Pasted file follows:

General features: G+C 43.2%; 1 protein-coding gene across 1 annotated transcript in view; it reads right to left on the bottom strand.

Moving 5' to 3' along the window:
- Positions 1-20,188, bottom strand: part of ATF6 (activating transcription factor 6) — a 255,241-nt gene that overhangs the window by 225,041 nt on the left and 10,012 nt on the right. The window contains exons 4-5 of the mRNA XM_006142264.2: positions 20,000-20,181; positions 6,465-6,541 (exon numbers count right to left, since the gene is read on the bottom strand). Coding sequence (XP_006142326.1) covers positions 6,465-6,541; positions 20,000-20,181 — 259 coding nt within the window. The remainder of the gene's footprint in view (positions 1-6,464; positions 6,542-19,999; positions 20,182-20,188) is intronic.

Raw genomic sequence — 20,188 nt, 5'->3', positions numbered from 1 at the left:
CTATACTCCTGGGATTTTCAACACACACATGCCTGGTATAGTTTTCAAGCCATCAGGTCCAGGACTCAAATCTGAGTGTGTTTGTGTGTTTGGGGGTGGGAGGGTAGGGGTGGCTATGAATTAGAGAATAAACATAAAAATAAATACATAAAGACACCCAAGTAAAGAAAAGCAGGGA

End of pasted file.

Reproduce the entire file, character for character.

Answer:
General features: G+C 43.2%; 1 protein-coding gene across 1 annotated transcript in view; it reads right to left on the bottom strand.

Moving 5' to 3' along the window:
- Positions 1-20,188, bottom strand: part of ATF6 (activating transcription factor 6) — a 255,241-nt gene that overhangs the window by 225,041 nt on the left and 10,012 nt on the right. The window contains exons 4-5 of the mRNA XM_006142264.2: positions 20,000-20,181; positions 6,465-6,541 (exon numbers count right to left, since the gene is read on the bottom strand). Coding sequence (XP_006142326.1) covers positions 6,465-6,541; positions 20,000-20,181 — 259 coding nt within the window. The remainder of the gene's footprint in view (positions 1-6,464; positions 6,542-19,999; positions 20,182-20,188) is intronic.

Raw genomic sequence — 20,188 nt, 5'->3', positions numbered from 1 at the left:
CTATACTCCTGGGATTTTCAACACACACATGCCTGGTATAGTTTTCAAGCCATCAGGTCCAGGACTCAAATCTGAGTGTGTTTGTGTGTTTGGGGGTGGGAGGGTAGGGGTGGCTATGAATTAGAGAATAAACATAAAAATAAATACATAAAGACACCCAAGTAAAGAAAAGCAGGGA